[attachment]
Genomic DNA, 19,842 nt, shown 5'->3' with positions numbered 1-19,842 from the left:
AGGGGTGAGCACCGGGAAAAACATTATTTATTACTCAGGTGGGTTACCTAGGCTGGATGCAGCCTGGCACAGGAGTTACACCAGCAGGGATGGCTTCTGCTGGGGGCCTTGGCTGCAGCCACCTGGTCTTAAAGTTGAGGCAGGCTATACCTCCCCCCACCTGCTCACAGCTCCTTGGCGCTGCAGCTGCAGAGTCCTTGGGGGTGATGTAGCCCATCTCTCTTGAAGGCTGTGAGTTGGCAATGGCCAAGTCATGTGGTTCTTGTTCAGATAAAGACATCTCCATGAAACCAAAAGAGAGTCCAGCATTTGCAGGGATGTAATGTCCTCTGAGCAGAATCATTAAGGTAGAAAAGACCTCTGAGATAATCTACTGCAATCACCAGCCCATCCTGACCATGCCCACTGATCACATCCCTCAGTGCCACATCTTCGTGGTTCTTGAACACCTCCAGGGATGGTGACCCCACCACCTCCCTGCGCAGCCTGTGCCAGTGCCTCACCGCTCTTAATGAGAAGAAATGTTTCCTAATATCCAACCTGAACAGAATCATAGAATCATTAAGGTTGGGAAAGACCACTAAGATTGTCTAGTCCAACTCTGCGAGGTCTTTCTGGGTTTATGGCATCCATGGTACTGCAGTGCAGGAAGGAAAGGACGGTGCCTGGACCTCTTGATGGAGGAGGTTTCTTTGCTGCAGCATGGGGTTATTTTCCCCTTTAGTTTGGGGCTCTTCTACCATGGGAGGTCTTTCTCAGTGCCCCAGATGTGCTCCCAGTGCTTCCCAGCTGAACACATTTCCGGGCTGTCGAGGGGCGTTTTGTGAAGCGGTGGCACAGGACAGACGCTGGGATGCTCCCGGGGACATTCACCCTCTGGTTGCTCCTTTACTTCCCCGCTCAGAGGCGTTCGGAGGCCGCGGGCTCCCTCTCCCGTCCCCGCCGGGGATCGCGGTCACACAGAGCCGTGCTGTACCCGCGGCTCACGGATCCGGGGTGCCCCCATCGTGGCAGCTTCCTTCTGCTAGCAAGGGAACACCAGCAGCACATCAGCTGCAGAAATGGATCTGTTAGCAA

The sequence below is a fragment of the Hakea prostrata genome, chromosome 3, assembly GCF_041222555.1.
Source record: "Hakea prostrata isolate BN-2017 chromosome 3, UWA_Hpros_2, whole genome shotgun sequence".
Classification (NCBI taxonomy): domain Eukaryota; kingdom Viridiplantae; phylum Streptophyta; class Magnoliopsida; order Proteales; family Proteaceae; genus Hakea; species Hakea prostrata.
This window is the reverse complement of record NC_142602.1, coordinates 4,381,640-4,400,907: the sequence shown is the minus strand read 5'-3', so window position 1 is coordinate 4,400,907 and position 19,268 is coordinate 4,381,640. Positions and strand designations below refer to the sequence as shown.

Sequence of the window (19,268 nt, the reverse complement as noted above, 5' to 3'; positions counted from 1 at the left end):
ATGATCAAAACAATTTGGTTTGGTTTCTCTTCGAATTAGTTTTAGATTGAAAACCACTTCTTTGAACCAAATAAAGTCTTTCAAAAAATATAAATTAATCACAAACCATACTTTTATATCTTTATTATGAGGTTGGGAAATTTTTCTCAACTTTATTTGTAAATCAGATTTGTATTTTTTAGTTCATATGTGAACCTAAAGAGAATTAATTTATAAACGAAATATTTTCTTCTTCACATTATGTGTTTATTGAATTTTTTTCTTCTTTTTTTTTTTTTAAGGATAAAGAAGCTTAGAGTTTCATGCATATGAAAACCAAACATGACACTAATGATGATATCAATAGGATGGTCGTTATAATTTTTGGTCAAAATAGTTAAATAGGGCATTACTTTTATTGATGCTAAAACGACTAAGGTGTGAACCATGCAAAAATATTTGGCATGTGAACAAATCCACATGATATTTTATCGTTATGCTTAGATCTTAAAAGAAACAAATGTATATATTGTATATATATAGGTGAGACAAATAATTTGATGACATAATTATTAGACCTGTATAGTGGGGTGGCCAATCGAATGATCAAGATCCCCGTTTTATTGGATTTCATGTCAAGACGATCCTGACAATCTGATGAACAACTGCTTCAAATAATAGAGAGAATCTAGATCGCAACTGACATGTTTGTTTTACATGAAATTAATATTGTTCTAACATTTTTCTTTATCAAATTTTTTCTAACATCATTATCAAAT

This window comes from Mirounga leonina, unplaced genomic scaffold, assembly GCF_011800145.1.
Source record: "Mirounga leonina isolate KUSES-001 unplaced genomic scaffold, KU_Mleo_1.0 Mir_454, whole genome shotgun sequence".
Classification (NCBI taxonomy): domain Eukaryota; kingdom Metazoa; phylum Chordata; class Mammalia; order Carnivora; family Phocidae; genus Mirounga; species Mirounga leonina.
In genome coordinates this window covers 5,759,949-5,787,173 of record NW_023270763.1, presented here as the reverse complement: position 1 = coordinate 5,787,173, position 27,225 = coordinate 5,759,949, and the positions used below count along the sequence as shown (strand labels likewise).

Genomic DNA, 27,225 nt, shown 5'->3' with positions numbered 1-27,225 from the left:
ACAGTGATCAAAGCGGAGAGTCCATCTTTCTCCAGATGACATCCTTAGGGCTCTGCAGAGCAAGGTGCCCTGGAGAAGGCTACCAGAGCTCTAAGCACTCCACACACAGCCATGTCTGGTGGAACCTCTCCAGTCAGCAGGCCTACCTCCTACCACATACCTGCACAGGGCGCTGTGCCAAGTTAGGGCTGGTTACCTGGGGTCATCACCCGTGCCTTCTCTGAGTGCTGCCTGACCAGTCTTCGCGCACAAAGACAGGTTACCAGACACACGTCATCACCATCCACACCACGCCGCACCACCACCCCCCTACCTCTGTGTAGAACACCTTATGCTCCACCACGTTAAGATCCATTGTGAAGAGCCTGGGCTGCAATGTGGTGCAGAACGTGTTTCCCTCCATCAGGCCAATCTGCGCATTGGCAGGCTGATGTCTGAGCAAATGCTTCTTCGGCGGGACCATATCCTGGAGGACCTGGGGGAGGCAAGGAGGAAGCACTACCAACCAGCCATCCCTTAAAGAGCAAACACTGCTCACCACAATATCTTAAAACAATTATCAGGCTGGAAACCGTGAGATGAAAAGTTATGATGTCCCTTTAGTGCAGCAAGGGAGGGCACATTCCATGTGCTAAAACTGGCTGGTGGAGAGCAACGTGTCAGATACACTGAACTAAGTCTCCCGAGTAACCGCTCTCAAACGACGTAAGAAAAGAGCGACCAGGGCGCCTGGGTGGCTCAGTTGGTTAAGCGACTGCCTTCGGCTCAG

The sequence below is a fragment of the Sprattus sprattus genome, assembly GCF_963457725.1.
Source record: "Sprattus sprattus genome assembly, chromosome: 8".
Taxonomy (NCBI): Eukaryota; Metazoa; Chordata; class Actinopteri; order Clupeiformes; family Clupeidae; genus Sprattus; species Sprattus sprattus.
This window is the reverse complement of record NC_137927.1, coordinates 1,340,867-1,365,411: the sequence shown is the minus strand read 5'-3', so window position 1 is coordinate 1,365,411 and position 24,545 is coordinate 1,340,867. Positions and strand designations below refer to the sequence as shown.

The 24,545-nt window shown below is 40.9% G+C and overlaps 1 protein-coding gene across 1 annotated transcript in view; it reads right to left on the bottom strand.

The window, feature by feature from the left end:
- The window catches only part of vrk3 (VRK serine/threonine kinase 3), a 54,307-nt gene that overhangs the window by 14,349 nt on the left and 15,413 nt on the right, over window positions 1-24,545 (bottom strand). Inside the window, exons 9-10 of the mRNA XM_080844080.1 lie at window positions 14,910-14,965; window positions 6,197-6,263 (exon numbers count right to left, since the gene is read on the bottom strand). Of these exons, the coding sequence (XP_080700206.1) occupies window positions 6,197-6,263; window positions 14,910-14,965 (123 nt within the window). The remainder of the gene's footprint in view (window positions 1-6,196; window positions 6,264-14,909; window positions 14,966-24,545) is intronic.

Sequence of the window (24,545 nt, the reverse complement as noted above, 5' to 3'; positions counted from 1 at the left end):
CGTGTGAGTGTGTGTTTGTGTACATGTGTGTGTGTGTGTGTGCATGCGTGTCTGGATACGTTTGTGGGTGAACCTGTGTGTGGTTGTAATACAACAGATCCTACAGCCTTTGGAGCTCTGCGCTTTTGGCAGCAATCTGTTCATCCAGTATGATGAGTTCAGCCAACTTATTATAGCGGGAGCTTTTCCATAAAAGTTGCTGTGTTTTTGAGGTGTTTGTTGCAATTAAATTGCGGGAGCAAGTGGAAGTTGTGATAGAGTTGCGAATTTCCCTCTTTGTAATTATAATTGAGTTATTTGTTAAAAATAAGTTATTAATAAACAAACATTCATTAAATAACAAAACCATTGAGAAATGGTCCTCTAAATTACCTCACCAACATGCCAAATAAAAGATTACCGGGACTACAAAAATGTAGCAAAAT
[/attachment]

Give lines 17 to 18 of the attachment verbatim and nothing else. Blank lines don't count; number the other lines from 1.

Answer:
Taxonomy (NCBI): Eukaryota; Metazoa; Chordata; class Actinopteri; order Clupeiformes; family Clupeidae; genus Sprattus; species Sprattus sprattus.
This window is the reverse complement of record NC_137927.1, coordinates 1,340,867-1,365,411: the sequence shown is the minus strand read 5'-3', so window position 1 is coordinate 1,365,411 and position 24,545 is coordinate 1,340,867. Positions and strand designations below refer to the sequence as shown.